We previously explored the tradeoffs that traditional storage snapshots require in terms of cost and performance, and how StorOne has written its snapshot algorithms to avoid forcing customers to choose between obtaining snapshots, or delivering on required levels of performance, and staying within the budget. In this blog, we will evaluate a similar problem that erasure coding presents, and how StorOne’s N+K approach enables customers to address this headache.
The Problem with Erasure Coding
Erasure coding increases data resiliency by breaking data (blocks, files or objects) into fragments, and then writing those fragments across multiple storage drives or nodes. Each fragment contains metadata about the other fragments, so that the original data can be rehydrated in the event of a drive or node failure, or in the event that a fragment becomes corrupted. For example, ten fragments may be written, but only eight may be required to rehydrate the data – meaning that two fragments can be lost without the original data also being lost. Erasure coding rebuilds are fast, because only the data itself (as opposed to the entire drive) is rebuilt, and also because multiple drives may work on the data rebuild at the same time.
The downside to erasure coding is that it all but halts storage input/output (I/O) operations and throughput, because it is heavily read and write intensive. In fact, it adds so much latency that most enterprises do not use erasure coding for primary storage, causing them to sacrifice on data resiliency. Most of the data fragments must be read for the data to be rehydrated in response to a read request.
StorOne N+K Erasure Coding
StorOne’s S1 Unified Enterprise Storage (UES) platform utilizes N+K erasure coding to facilitate data resiliency and fast storage drive rebuilds, without the CPU overhead and the resulting tradeoffs to storage performance of traditional erasure coding.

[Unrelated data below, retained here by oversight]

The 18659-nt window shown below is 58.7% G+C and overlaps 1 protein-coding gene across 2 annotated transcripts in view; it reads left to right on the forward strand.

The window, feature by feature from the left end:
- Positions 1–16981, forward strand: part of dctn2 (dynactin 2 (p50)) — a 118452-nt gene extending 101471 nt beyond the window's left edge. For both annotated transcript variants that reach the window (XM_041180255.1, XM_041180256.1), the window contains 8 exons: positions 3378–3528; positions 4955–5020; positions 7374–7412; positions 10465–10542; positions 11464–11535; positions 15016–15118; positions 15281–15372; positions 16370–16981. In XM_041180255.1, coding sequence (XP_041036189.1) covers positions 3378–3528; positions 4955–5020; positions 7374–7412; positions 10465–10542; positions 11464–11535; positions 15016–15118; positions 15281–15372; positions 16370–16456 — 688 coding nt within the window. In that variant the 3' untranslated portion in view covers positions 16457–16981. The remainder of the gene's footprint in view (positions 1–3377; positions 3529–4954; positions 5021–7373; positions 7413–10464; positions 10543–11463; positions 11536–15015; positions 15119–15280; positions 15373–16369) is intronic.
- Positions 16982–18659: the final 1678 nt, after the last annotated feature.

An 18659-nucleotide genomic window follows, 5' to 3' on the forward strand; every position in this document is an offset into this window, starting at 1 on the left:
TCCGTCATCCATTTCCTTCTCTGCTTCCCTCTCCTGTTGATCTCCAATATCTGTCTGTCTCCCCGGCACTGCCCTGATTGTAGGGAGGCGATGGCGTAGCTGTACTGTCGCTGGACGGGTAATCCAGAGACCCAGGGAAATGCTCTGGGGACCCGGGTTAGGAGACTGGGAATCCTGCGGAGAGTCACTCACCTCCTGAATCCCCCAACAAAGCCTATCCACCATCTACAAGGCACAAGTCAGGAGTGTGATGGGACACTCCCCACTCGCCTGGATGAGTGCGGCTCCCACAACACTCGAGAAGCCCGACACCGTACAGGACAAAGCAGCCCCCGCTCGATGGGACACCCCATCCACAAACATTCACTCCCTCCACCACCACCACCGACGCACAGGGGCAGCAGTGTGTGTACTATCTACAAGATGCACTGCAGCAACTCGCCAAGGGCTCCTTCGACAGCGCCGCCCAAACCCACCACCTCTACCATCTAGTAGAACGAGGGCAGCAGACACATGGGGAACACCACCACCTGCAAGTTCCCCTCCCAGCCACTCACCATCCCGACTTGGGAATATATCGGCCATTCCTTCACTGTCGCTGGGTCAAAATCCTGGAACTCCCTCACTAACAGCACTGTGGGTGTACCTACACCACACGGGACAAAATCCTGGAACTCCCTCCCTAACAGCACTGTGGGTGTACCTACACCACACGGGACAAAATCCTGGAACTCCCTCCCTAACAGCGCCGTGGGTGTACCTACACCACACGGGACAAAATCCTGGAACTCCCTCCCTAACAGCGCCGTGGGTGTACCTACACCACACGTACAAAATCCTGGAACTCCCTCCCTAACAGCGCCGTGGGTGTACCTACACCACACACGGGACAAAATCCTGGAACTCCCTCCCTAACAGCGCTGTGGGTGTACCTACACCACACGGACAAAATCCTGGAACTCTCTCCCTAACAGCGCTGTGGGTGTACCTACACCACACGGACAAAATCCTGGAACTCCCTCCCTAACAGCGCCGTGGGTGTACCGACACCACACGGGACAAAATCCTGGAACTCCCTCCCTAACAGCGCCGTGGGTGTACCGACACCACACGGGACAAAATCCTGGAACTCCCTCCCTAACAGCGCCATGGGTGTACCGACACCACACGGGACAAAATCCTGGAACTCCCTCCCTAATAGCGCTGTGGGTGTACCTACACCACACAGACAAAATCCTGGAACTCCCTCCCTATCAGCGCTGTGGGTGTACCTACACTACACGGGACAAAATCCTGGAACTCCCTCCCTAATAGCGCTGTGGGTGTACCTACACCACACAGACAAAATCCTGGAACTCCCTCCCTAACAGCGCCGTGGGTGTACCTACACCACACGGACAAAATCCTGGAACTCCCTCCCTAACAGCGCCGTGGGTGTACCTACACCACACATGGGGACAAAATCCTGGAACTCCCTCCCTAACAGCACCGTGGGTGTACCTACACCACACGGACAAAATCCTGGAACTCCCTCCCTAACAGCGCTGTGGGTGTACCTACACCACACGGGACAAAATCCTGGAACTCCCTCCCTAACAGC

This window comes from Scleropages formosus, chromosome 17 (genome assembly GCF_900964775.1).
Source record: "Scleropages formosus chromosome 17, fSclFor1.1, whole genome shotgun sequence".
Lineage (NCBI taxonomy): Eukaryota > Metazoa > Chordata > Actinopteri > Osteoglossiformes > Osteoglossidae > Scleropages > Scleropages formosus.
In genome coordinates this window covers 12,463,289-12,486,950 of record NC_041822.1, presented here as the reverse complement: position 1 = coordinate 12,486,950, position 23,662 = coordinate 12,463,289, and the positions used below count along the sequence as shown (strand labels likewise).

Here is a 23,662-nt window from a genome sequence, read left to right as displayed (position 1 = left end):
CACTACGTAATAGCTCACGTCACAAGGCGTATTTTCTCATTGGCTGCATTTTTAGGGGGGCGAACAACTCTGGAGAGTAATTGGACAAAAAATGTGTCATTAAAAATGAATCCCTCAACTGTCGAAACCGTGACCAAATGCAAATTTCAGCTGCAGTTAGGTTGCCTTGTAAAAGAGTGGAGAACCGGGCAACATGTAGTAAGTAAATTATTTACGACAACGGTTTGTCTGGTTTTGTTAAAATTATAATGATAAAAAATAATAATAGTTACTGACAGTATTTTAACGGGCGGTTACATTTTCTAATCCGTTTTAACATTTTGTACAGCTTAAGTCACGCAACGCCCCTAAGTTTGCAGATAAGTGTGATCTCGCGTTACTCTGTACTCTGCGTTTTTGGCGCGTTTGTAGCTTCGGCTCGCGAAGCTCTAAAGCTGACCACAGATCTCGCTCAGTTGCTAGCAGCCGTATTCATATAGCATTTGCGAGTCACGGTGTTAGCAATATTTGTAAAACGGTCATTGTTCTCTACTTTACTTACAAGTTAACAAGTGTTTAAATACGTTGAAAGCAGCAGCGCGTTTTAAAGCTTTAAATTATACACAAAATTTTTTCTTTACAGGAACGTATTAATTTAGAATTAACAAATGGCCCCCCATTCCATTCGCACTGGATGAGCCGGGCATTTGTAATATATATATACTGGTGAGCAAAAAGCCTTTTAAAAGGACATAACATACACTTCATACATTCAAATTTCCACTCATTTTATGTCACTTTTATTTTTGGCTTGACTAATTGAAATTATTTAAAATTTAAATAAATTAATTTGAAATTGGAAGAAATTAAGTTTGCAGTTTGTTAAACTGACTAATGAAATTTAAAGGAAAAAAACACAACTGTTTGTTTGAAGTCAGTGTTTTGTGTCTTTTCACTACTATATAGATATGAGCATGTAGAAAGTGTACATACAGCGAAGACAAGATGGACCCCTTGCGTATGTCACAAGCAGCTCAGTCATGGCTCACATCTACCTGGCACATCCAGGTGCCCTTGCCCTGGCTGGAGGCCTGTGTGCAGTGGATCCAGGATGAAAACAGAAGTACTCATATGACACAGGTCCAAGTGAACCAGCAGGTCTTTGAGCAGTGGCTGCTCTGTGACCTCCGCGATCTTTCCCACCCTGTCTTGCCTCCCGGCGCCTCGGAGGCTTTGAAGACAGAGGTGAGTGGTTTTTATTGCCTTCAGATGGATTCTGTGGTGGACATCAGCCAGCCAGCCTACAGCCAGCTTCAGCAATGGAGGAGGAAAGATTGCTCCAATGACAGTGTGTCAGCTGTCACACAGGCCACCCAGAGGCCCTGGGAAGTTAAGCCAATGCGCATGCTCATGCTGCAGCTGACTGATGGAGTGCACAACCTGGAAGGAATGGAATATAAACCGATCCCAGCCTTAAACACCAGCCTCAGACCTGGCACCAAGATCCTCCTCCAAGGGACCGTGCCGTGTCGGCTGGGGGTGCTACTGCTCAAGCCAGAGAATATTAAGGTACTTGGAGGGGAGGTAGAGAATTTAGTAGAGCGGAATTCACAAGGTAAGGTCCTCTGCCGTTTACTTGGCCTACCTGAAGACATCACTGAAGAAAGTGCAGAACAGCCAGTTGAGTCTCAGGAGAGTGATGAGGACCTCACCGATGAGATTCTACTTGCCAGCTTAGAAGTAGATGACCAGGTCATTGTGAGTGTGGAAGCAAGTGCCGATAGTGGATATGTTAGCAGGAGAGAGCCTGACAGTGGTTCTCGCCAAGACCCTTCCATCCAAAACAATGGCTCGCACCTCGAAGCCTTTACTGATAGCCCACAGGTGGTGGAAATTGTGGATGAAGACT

StorOne’s erasure coding technology first aggregates storage pools based on I/O and throughput performance as well as on capacity requirements. These pools are thin provisioned and pull capacity from multiple drives. Unlike a typical Redundant Array of Independent Disks (RAID) configuration, various capacity drives may be mixed and matched within the same pool.
The S1 UES platform then establishes virtual “N+K” arrays, which are assigned to the storage pools that have been created. “N” represents the number of physical storage drives over which the virtual array is spread out. Each array may be spread out over 1, 2, 4 or 8 drives. This ultimately determines read performance. Meanwhile, “K” reflects the number of simultaneous drive failures that may be tolerated, and impacts write performance. These arrays may be created per storage volume or logical unit, per file system, or per virtual machine, based on varying performance and data resiliency requirements. A larger number of drives (“N” value) increases throughput but also latency. As a result, the customer has flexibility to adjust the configuration according to the application’s throughput and latency requirements.
In addition to boosting performance, this approach enables greater capacity utilization compared to RAID configurations. Various capacity drives may be deployed within the same pool, and a standby “hot spare” drive does not need to be maintained. It also improves redundancy and avoids the need for tradeoffs to storage performance by avoiding the need to read and write to a singular drive. If a drive fails, data fragments may be rewritten to any drive that has spare capacity, which vastly boosts performance.
StorOne’s volume-based, N+K erasure coding technology minimizes the CPU cycles and memory that are required by every I/O operation, which frees up resources to be applied to serving the application itself. Furthermore, it dramatically accelerates drive rebuilds in the event of a failure, helping the business to get back online faster. The value to the customer is further increased because each storage drive’s capacity and memory may be more fully utilized.